Yesterday was Edda’s first day back at school. We eagerly awaited the bus at 7:15 am. It was 15 minutes late – but no worries. We had Charlotte the dog on the lookout for it.
I met the driver and the bus aide and we had a wheelchair lift malfunction which took 20 min to resolve, but we did it! You see the little kid on the next lawn? That kids loves school buses and makes special morning trips to see Edda’s bus. So sweet! Last year in a stroller, this year, walking.
I think there are supposed to be five kids on the bus, but the other kids aren’t taking the bus (at least not now) so Edda has this all to herself. An enormous bus and two employees. I think Edda naps during the ride. OK, and I’m wearing my favorite pandemic sweatshirt which was a gift from a friend and I love it even though it really is a crazy thing.
And there she goes. We are grateful for her team at school. We are grateful for her after school team as well. This is Edda’s first senior year. She gets to go to school until she’s 21. I try to not think too hard about what her senior year would have been like without Rett because it’s a fantasy. I have a college classmate who worked in the Obama white house who recently posted on FB that she made one million miles on an airline and the flight crew personally thanked her for her loyalty and I wonder, could that have been me? Would I wanted that to have been me? That is a fantasy too. Sometimes I feel the two are tied, Edda’s diagnosis and my ambitions – I sometimes think that Edda’s disability allowed me to live the life I was meant to live and I’m a much, much better person. But, that’s crazy too because I would have given up all the self-awareness I gained in less than a heartbeat for Edda to not have Rett Syndrome. I would gladly reverted back to my more self-centered and less compassionate person for Edda to be applying for colleges now, haha, I wouldn’t even know what I was missing. One million airline miles and the ear of the president. I don’t know if I could have done that. Jeremy calculated it to be 150 cross-country round trip flights. If I did one trip every week, it would have taken me three years. I don’t think I would have had that in me. Now I just want to eat, read, sleep, place random games on my phone, watch the kids grow up, walk with my friends, take care of my family. I hardly ever want to travel anywhere. Which I guess is good because, you know, we are still in a pandemic even though the NYT is putting it below the fold now.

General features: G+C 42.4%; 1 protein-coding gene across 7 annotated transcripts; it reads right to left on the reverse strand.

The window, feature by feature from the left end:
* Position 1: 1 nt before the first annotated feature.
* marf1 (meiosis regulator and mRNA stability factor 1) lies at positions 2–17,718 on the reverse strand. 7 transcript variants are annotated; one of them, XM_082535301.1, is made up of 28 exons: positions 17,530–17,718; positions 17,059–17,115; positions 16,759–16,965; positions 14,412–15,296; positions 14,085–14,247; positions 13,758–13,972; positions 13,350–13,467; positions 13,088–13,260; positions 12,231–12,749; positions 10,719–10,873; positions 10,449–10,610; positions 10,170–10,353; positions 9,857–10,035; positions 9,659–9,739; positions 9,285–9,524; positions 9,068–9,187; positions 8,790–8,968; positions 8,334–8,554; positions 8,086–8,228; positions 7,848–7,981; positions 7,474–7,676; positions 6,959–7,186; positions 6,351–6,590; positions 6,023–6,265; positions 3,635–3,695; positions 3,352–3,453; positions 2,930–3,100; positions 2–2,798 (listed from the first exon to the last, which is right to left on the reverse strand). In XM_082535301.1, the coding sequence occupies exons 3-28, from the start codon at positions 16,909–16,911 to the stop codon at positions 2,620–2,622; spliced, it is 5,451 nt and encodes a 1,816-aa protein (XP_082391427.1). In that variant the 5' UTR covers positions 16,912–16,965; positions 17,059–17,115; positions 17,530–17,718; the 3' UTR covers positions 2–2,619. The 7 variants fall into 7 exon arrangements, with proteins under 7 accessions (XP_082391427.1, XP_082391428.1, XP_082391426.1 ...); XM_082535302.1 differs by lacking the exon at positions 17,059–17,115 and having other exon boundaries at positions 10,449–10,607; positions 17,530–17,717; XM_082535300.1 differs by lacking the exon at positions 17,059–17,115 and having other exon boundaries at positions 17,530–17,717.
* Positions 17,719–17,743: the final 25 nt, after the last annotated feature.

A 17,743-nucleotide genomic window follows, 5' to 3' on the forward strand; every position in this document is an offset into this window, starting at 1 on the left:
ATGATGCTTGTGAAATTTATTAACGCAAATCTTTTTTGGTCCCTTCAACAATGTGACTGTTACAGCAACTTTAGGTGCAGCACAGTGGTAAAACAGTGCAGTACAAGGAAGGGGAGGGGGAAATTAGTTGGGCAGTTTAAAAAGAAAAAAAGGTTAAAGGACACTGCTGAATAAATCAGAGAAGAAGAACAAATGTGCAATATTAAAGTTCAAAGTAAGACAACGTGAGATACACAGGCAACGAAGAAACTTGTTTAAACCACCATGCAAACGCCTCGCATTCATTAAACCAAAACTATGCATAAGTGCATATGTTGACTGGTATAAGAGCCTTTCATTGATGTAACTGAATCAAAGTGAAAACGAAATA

One thought on “Edda’s first day.”
You know I wonder sometimes what my life would be like without Edda as well. I realize I don’t see her on a day-to-day basis. I realize I can’t communicate with her in a way that is easy but she’s had a big impact on my life in a distant, really quiet way which surprises me. I feel a great deal of love for her. I wish she didn’t have Rhett’s because I want to know what she’s thinking and feeling but that wasn’t in the cards I guess. I’ve learned so much from watching her and from watching you and Jeremy and your whole family. I think the one thing I’ve taken from my observations is that I just wish there were more people like you in the world. I’ll tell you what I am grateful for. I’m grateful for Edda and all of you because each of you, starting with Edda and on down from Jeremy, Emy, Kiki, Bob,Ben, dear sweet Vincent, your parents. All of you just make the world a better place. But Edda especially has made this world a much better place. There’s simply no denying that fact. She truly has made this earth and all the people around her better. That is an incredible legacy. Every time I read about one of her kind teachers or caregivers or the people that work with her at her camp I see kindness, I see compassion. I see hope.